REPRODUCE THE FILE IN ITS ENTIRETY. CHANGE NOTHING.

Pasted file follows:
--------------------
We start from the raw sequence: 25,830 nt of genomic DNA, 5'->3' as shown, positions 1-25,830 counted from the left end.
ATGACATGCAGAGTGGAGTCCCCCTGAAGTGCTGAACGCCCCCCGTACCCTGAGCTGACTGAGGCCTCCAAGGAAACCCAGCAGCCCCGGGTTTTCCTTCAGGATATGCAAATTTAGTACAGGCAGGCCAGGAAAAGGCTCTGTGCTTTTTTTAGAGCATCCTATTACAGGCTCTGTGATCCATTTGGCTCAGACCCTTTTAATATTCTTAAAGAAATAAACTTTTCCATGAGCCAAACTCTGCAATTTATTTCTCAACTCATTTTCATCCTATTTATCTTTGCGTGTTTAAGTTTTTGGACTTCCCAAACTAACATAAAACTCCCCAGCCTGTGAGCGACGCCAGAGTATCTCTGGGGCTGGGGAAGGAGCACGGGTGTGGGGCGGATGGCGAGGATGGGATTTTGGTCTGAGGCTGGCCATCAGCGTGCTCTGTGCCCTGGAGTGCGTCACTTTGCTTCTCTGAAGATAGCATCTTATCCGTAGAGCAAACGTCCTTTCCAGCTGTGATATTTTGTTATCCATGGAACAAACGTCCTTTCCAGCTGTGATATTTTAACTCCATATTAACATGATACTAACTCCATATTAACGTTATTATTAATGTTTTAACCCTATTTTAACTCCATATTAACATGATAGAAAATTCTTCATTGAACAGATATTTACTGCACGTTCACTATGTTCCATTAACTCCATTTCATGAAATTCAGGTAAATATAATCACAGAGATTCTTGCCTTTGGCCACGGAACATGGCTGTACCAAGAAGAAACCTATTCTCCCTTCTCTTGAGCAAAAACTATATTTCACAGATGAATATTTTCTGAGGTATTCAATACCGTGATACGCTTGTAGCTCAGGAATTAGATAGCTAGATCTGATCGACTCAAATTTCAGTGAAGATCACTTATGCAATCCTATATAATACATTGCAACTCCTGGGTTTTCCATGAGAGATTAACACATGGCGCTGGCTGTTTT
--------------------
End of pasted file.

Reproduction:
We start from the raw sequence: 25,830 nt of genomic DNA, 5'->3' as shown, positions 1-25,830 counted from the left end.
ATGACATGCAGAGTGGAGTCCCCCTGAAGTGCTGAACGCCCCCCGTACCCTGAGCTGACTGAGGCCTCCAAGGAAACCCAGCAGCCCCGGGTTTTCCTTCAGGATATGCAAATTTAGTACAGGCAGGCCAGGAAAAGGCTCTGTGCTTTTTTTAGAGCATCCTATTACAGGCTCTGTGATCCATTTGGCTCAGACCCTTTTAATATTCTTAAAGAAATAAACTTTTCCATGAGCCAAACTCTGCAATTTATTTCTCAACTCATTTTCATCCTATTTATCTTTGCGTGTTTAAGTTTTTGGACTTCCCAAACTAACATAAAACTCCCCAGCCTGTGAGCGACGCCAGAGTATCTCTGGGGCTGGGGAAGGAGCACGGGTGTGGGGCGGATGGCGAGGATGGGATTTTGGTCTGAGGCTGGCCATCAGCGTGCTCTGTGCCCTGGAGTGCGTCACTTTGCTTCTCTGAAGATAGCATCTTATCCGTAGAGCAAACGTCCTTTCCAGCTGTGATATTTTGTTATCCATGGAACAAACGTCCTTTCCAGCTGTGATATTTTAACTCCATATTAACATGATACTAACTCCATATTAACGTTATTATTAATGTTTTAACCCTATTTTAACTCCATATTAACATGATAGAAAATTCTTCATTGAACAGATATTTACTGCACGTTCACTATGTTCCATTAACTCCATTTCATGAAATTCAGGTAAATATAATCACAGAGATTCTTGCCTTTGGCCACGGAACATGGCTGTACCAAGAAGAAACCTATTCTCCCTTCTCTTGAGCAAAAACTATATTTCACAGATGAATATTTTCTGAGGTATTCAATACCGTGATACGCTTGTAGCTCAGGAATTAGATAGCTAGATCTGATCGACTCAAATTTCAGTGAAGATCACTTATGCAATCCTATATAATACATTGCAACTCCTGGGTTTTCCATGAGAGATTAACACATGGCGCTGGCTGTTTT